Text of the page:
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Here's where it is most expensive to run a childcare service in Ireland

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Minister for Children, Disability, Equality and Integration Roderic O’Gorman said he was acutely aware that the costs examined in the report are based on pay rates that are “unacceptably” low (Julien Behal/PA)

Minister for Children, Disability, Equality and Integration Roderic O’Gorman said he was acutely aware that the costs examined in the report are based on pay rates that are “unacceptably” low (Julien Behal/PA)

Minister for Children, Disability, Equality and Integration Roderic O’Gorman said he was acutely aware that the costs examined in the report are based on pay rates that are “unacceptably” low (Julien Behal/PA)

AVERAGE costs for childcare providers are lowest in the border region and highest in the west and Dublin.

A new study commissioned by the Department of Children shows that average costs vary from €3.07 an hour in the border region to €4.74 in the west.

The average cost per hour is €4.58 in Dublin, the second highest region.

Overall, costs for childcare providers are up to 63 cent higher in urban than rural areas and are higher for those that do no provide pre-school services.

Costs average €4.14 an hour across all providers.

In urban areas the average cost is €4.37 compared with €3.74 for those providing childcare in rural areas.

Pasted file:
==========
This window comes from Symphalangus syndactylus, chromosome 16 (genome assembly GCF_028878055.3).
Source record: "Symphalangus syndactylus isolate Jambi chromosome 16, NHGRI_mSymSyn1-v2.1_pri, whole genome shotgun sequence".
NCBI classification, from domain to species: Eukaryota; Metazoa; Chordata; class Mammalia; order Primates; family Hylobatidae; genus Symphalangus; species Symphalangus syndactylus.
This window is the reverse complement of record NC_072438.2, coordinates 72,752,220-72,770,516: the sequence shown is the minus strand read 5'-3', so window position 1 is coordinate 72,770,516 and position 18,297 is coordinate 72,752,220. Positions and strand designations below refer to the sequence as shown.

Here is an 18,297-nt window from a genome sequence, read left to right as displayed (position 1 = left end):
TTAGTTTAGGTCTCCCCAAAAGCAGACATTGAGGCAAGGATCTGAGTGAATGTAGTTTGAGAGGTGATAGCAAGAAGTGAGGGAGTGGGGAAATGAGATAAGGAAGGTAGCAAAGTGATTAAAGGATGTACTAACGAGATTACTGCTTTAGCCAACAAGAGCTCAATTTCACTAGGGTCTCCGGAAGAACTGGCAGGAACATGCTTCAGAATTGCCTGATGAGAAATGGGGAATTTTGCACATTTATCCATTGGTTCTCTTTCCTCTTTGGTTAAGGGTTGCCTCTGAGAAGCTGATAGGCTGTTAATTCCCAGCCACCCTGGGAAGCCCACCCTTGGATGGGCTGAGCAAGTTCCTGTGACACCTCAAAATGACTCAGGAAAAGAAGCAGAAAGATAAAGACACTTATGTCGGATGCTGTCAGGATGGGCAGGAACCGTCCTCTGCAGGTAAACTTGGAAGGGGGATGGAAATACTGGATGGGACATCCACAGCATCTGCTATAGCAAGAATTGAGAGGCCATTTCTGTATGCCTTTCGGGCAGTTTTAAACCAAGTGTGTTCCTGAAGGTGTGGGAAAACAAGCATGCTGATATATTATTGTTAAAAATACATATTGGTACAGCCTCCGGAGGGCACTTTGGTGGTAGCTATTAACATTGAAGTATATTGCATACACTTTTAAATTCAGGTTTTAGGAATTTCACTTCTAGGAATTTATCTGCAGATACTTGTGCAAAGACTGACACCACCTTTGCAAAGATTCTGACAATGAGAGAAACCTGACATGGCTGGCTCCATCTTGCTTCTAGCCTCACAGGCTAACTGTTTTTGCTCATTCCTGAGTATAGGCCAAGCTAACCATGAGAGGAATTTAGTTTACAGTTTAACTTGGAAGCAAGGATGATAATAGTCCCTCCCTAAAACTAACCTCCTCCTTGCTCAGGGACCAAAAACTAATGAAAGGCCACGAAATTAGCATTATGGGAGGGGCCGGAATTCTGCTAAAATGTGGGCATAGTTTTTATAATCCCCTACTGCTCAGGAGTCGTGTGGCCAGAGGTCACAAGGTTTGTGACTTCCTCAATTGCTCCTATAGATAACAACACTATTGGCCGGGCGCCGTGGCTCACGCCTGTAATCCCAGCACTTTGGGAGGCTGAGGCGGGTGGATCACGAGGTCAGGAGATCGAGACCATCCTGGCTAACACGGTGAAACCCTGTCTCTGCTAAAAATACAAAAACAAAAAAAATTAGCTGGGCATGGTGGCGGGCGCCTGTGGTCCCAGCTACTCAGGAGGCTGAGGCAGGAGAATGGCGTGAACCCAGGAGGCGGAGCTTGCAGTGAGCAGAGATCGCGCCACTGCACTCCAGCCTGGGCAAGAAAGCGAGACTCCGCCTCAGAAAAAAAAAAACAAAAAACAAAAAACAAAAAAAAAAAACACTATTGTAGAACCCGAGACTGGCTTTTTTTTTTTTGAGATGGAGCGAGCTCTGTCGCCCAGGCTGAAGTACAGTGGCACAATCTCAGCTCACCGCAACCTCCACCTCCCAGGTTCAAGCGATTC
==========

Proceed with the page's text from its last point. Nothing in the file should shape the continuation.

Staffing makes up the biggest portion of expenditure, at an average 68pc of costs, according to the Independent Review of the Costs of Providing Childcare.

Minister for Children, Equality, Disability, Integration and Youth, Roderic O’Gorman, said he was acutely aware that the costs examined in the report are based on pay rates that are “unacceptably” low.

He said the Government has pledged to at least double investment in early learning and childcare by 2028.

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“While the findings on unit cost give us some confidence in our current levels of state subvention, I am acutely aware that the unit cost is based on pay rates in the sector that are unacceptably low,” he said.

“I also acknowledge that the unit cost varies substantially across services and, for some services; their unit cost will be lower or higher than this.”

“We have now assembled a robust evidence base to inform these future funding decisions and ensure fairness in the distribution of state supports,” he said.

The review, undertaken by Crowe with Apteligen in 2018, aims to establish the evidence for the development of affordable early learning and childcare provision.


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